It showed that when measured against 39 airports stretching to as far as Key West, Florida, Barbados’ charges were the fifth lowest at US$55.30. Noting that the taxes and fees were “charged indirectly through airlines”, the CDB report, which was released at its recent annual meeting in St Kitts, showed that Jamaica topped the list with US$114.40 in Kingston and US$106.11 in Montego Bay. It was followed by the Dominican Republic (US$105.70), Haiti (US$99.20), The Bahamas (US$99.10), Antigua (US$98.10), and Turks and Caicos Islands (US$93.10).
Barbados was among a group that had the lowest charges, with the US$11.20 charged by Puerto Rico and Florida the lowest listed. In the study, it was pointed out the money passengers were charged for airline tickets “includes various charges and taxes that the airline passes on”.
“Charges represent the cost of building and operating airports and their facilities. Taxes are levied by governments for other reasons, for example, to address the externalities imposed by air transport, such as climate change or simply to raise revenue,” it added. However, while most stakeholders told the researchers that the ticket fees and taxes were “necessary to help pay for the expensive aviation infrastructure, and that the principle of ‘user pays’ is fair”, they wanted transparency “to reassure all that the fees and taxes are used for the purpose for which they are allegedly collected – to support and improve aviation infrastructure”.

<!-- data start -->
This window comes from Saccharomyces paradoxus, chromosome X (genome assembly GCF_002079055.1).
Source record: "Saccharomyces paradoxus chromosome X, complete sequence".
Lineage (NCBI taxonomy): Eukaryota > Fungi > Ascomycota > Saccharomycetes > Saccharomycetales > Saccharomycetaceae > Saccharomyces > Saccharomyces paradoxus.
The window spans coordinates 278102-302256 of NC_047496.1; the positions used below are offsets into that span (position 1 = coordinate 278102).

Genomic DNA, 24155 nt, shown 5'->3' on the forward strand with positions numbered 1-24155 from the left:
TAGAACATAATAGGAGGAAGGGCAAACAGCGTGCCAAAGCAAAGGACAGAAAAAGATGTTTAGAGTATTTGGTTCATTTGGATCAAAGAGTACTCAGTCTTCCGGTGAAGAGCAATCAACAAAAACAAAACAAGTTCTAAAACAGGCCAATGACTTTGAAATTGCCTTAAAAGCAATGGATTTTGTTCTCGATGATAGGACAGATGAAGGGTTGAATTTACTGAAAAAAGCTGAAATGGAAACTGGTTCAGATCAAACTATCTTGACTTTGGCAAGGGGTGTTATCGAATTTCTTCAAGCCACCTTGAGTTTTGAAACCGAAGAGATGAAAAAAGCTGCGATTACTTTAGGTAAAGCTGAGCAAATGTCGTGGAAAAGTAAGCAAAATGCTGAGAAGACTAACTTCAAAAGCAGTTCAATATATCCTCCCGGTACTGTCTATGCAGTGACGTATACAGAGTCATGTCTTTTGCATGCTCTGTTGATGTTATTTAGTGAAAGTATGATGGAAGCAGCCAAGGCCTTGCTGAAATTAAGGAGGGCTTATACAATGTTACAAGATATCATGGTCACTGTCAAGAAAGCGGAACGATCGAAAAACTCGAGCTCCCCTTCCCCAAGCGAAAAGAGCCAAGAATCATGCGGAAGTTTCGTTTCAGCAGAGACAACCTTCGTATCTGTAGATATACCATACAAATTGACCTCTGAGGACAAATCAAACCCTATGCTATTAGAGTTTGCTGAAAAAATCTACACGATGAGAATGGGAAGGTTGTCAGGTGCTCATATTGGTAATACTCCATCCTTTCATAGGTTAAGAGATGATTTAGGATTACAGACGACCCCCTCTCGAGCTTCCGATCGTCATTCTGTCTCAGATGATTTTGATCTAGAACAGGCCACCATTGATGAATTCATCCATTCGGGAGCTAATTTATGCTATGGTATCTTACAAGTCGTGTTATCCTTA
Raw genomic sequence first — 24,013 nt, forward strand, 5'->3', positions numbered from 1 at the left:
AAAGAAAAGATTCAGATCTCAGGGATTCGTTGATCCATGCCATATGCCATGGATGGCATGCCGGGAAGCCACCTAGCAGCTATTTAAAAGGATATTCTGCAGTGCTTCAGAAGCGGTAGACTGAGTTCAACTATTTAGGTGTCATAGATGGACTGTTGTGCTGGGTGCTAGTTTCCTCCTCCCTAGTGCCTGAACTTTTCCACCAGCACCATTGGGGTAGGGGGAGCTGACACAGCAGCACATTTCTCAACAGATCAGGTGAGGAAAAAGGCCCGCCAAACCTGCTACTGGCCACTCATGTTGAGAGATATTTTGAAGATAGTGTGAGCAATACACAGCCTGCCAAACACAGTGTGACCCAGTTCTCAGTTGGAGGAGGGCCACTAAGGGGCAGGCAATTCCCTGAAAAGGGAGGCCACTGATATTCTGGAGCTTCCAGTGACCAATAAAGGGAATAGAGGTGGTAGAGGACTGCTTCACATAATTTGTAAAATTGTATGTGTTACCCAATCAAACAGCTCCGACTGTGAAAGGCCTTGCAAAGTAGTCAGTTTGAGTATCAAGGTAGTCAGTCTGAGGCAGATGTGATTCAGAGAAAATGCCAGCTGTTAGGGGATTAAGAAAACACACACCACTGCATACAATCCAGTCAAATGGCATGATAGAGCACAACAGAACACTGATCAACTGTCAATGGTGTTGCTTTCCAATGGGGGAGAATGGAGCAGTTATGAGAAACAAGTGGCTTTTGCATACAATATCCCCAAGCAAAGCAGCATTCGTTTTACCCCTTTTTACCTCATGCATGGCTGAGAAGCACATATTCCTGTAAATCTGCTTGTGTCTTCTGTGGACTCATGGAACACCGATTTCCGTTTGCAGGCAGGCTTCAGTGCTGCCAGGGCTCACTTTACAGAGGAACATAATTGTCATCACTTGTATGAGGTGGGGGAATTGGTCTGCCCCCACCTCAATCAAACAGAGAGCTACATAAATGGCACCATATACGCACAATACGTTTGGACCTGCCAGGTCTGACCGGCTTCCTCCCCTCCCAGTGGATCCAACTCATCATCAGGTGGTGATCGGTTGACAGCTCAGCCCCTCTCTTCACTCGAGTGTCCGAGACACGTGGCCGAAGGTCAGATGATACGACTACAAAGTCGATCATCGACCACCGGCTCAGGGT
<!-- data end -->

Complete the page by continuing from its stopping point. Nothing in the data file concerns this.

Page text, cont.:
“Stakeholders indicated that, generally, the government fees and taxes portion of ticket prices range from 30 to 50 per cent in the region. To the extent that these taxes do not reflect the cost of infrastructure provision and are simply for revenue-raising purposes, then government policy is arguably contributing to the financial problems of the airlines,” said the report.